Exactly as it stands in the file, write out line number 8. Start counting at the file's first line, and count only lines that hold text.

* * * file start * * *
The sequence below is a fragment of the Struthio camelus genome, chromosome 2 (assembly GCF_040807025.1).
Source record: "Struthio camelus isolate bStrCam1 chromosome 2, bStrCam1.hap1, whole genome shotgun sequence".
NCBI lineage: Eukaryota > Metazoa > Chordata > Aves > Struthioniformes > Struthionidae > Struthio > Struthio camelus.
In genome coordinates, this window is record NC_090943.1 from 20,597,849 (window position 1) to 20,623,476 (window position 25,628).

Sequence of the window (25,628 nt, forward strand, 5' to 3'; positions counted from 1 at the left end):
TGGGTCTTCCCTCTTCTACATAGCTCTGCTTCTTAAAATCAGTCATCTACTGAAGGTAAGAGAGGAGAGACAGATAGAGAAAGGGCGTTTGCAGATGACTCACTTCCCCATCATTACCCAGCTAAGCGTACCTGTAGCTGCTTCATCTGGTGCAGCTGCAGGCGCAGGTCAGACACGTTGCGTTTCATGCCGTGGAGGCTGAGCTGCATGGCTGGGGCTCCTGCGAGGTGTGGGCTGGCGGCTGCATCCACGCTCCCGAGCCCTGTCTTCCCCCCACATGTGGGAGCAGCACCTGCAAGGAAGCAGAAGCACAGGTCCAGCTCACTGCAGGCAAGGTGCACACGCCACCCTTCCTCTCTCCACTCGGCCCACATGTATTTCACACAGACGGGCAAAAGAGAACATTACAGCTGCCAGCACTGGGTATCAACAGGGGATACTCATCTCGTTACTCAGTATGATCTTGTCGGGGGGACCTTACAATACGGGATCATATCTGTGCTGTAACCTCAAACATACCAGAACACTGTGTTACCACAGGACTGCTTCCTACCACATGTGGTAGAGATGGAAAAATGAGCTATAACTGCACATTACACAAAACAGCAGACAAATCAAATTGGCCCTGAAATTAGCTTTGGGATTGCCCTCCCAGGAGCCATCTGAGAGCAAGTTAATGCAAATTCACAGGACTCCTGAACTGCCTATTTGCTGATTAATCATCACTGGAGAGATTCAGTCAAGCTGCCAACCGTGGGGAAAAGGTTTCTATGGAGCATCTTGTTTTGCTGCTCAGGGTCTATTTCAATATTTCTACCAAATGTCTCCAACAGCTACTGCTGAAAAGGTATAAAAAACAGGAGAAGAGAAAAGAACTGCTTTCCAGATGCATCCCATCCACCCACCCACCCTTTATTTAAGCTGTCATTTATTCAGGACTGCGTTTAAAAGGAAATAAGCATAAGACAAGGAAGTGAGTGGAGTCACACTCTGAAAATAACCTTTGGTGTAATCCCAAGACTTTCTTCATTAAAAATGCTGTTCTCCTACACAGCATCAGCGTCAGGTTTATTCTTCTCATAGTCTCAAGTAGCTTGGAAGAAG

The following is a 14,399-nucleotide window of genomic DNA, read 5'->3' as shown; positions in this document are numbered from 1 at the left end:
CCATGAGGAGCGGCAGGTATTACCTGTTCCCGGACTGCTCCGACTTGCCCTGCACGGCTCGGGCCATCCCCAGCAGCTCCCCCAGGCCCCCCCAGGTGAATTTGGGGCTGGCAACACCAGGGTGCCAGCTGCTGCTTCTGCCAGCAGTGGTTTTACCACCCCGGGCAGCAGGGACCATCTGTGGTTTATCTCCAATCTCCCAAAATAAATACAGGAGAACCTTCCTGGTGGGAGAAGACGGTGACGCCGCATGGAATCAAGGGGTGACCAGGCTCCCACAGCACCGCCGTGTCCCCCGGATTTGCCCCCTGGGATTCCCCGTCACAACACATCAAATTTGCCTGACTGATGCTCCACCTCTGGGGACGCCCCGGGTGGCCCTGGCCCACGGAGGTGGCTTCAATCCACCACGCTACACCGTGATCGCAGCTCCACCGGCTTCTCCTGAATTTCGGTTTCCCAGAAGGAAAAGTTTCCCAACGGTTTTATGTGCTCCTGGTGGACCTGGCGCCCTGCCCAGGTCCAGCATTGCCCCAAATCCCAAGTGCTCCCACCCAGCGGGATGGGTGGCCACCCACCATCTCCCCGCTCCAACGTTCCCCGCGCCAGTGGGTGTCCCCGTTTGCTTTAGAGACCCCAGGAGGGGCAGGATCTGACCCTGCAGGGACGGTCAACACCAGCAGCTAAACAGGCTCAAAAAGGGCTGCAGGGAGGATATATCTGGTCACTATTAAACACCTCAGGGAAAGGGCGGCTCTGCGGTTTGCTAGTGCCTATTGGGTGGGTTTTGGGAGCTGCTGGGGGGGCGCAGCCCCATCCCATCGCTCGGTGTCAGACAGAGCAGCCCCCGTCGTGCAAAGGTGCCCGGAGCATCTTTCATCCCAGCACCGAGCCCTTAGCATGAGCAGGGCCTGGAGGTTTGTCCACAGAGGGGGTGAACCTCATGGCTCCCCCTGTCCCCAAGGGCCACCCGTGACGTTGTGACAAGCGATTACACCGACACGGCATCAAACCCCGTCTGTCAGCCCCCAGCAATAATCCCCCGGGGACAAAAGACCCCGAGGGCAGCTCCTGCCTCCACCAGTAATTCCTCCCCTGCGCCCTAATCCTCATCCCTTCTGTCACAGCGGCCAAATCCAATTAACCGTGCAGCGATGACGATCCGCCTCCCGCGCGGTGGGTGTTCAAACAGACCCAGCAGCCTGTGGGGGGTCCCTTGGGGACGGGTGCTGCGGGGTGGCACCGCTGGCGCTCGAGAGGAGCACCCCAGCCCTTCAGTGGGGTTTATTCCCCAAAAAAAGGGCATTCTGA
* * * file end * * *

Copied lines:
CCATGAGGAGCGGCAGGTATTACCTGTTCCCGGACTGCTCCGACTTGCCCTGCACGGCTCGGGCCATCCCCAGCAGCTCCCCCAGGCCCCCCCAGGTGAATTTGGGGCTGGCAACACCAGGGTGCCAGCTGCTGCTTCTGCCAGCAGTGGTTTTACCACCCCGGGCAGCAGGGACCATCTGTGGTTTATCTCCAATCTCCCAAAATAAATACAGGAGAACCTTCCTGGTGGGAGAAGACGGTGACGCCGCATGGAATCAAGGGGTGACCAGGCTCCCACAGCACCGCCGTGTCCCCCGGATTTGCCCCCTGGGATTCCCCGTCACAACACATCAAATTTGCCTGACTGATGCTCCACCTCTGGGGACGCCCCGGGTGGCCCTGGCCCACGGAGGTGGCTTCAATCCACCACGCTACACCGTGATCGCAGCTCCACCGGCTTCTCCTGAATTTCGGTTTCCCAGAAGGAAAAGTTTCCCAACGGTTTTATGTGCTCCTGGTGGACCTGGCGCCCTGCCCAGGTCCAGCATTGCCCCAAATCCCAAGTGCTCCCACCCAGCGGGATGGGTGGCCACCCACCATCTCCCCGCTCCAACGTTCCCCGCGCCAGTGGGTGTCCCCGTTTGCTTTAGAGACCCCAGGAGGGGCAGGATCTGACCCTGCAGGGACGGTCAACACCAGCAGCTAAACAGGCTCAAAAAGGGCTGCAGGGAGGATATATCTGGTCACTATTAAACACCTCAGGGAAAGGGCGGCTCTGCGGTTTGCTAGTGCCTATTGGGTGGGTTTTGGGAGCTGCTGGGGGGGCGCAGCCCCATCCCATCGCTCGGTGTCAGACAGAGCAGCCCCCGTCGTGCAAAGGTGCCCGGAGCATCTTTCATCCCAGCACCGAGCCCTTAGCATGAGCAGGGCCTGGAGGTTTGTCCACAGAGGGGGTGAACCTCATGGCTCCCCCTGTCCCCAAGGGCCACCCGTGACGTTGTGACAAGCGATTACACCGACACGGCATCAAACCCCGTCTGTCAGCCCCCAGCAATAATCCCCCGGGGACAAAAGACCCCGAGGGCAGCTCCTGCCTCCACCAGTAATTCCTCCCCTGCGCCCTAATCCTCATCCCTTCTGTCACAGCGGCCAAATCCAATTAACCGTGCAGCGATGACGATCCGCCTCCCGCGCGGTGGGTGTTCAAACAGACCCAGCAGCCTGTGGGGGGTCCCTTGGGGACGGGTGCTGCGGGGTGGCACCGCTGGCGCTCGAGAGGAGCACCCCAGCCCTTCAGTGGGGTTTATTCCCCAAAAAAAGGGCATTCTGA